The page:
Columbia Heights, Washington, D.C.: I have the exact opposite reaction to metro and snow management. I think things were great. Half of Columbia Heights was open for business at 11:00 on Saturday, including Chipotle. Using the next bus app on my phone I knew exactly when and if a bus would come by. I took metro to gallery place for a movie at 1:30 and only waited 10 minutes. If people don't want to feel stranded, then don't live in the burbs. Your cul de sac is not critical. 14th street in DC is! I had a fun day of movies, eating and being mobile. Makes up for the rest of the stress of city living.

Robert Thomson: The way it should work for everyone.


DCA!: Hi Dr. Gridlock -

I have an international flight on Wednesday morning at 8 a.m. I'm planing to be on the first Metro there - do you think the airports will be normal by then, or should I plan to be there much more than two hours ahead of time?

Robert Thomson: They'll be a lot better than they are now, as the airlines have a chance to make adjustments. But again, all the advice to me is that I should urge people to check with their own airline about the status of their particular flight before they head to an airport this week.


Washington, D.C.: I'm flying out of BWI on Christmas morning at 7 a.m. I have a car and was planning to drive, but is the parking going to be a huge problem?

Love your chats!

Robert Thomson: No, not a huge problem, but I'd leave extra time for the parking experience, because it will be crowded and you may not wind up in the lot you originally targeted.

By the way, if I'm going away for just a few days, I splurge on the Daily Garage at BWI rather than going to the longterm lot. It's $4 more per day, but it's so convenient to be in a garage that's just a short bus ride from the terminal that I think it's worth it.


Arlington, Va.: Have you ever been waiting for a bus and it goes by without stopping because they didn't see you waiting? I decided to take a bus on Friday night instead of driving and the bus went right by me! It was dark out, in the Fairlington area of Alexandria but I stepped out and waved, yelled, but to no avail. What should I have done differently? Maybe a flashlight? I went home instead because I didn't want to wait 40 minutes for the next one.

Robert Thomson: I can't speak to those specific circumstances, but I generally recommend bright clothing and flashlights to people waiting for buses in the dark. There are other reasons a bus might pass you by: The bus might be packed, or driver might have been told by a supervisor to make up schedule time by skipping stops. Or the driver might be misbehaving.


Essex, Md.: I'm traveling to upstate New York on Wedesday... better to take 95 and fight through traffic or up through Penn and risk mountain weather?

Robert Thomson: On Wednesday, I'd take 95 at off hours. I know many drivers like to drive up to Harrisburg, PA, and then take the interstates east from there, but I do worry about that mountain weather in the winter, do I go with the coastal route.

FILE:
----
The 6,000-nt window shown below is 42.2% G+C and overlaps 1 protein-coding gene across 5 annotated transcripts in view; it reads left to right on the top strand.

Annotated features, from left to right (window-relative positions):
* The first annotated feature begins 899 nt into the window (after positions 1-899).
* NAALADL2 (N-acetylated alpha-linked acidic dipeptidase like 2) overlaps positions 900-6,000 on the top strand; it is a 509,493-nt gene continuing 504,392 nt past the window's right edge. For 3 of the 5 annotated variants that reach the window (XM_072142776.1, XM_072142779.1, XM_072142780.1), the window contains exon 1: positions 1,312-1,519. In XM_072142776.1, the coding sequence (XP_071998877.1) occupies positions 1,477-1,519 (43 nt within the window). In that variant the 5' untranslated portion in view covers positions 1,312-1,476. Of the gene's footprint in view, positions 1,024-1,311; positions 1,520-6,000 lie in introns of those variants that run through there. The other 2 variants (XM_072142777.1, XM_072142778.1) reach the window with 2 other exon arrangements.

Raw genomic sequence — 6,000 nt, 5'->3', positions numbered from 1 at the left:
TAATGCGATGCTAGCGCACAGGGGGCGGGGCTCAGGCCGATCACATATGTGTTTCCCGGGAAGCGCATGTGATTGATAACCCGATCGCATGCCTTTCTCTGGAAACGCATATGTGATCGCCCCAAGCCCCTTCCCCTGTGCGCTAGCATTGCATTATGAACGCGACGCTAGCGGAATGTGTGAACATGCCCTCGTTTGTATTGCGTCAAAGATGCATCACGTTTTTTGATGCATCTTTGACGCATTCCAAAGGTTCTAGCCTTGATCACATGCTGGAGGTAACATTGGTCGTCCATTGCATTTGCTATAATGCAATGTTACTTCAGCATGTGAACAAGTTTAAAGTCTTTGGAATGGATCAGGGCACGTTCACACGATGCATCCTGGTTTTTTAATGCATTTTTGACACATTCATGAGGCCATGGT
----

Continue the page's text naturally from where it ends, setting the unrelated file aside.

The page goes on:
Boonsboro, Md.: Sunday after Christmas travel on I95: Any history on what I95 is like the Sunday night after Christmas? I need to drive that way this year, and have no recent experience on it. Is southbound gridlock or decent? Thanks!

Robert Thomson: I think it will be very crowded on I-95 on the Sunday night after Christmas. Again, it's not Thanksgiving Sunday night crowded, but you probably wouldn't be able to tell the difference.


Germantown, Md.: To my fellow drivers: Please use your turn signals and lane change signals. You know that that when you're on-coming you're going to turn in front of me as I'm approaching the intersection but I don't; I'm giving you credit for being a consciencious driver who would use his turn signal. Or maybe you're driving with a broken turn signal/lange changer.

And please use the lane changer signal when you're driving on I-270 or the Beltway; it's really difficult for me to drive any slower because you or your fellow drivers are cutting in quickly, right in front of me or another vehicle, changing lanes back and forth, to gain a car length or two; if I drive any faster than slow, because of you, I won't have any stopping distance and our cars will meet in ways our cars shouldn't meet.

Robert Thomson: I think the turn signal thing is so important in the type of weather we've been having. Not just for driver to driver information, but also for driver to pedestrian. It's tough to get through those snow banks and icy patches. Pedestrians could use a little warning if you're about to make a turn.


Olney, Md.: Hi, Robert, Yesterday we traveled from Olney to Clarksville on Route 108. The Montgomery County part of 108 was horrendous. There was lots of slush and packed snow and huge piles of snow between the lanes. When we got to Howard County, however, it was a very different story. The road was almost pristine -- totally scraped and not a flake of snow on it.

Why did Howard County do such an amazingly better job? Or why did MoCo do such a lousy one?

Robert Thomson: I'm glad to get this report from you and all the reports from other travelers about the weekend conditions. I'm not sure that it's necessarily a county vs. county thing. Driving conditions varied a lot from road to road. Also, the snow-clearing process is such a moving target. Some drivers could make the same trip a few hours apart and have very different reports about the same stretches of roads.


Robert Thomson: I've got to break away now, till our chat next Monday, but I plan to use some of the unpublished comments on our Get There blog.

Overall, I'd say the comments about how the transportation agencies did in the storm were split almost evenly between those giving good marks and those giving failing grades.

We'll continue to use the Get There blog to post comments, questions and information about the storm aftermath and the holiday getaway issues. You continue to stay safe.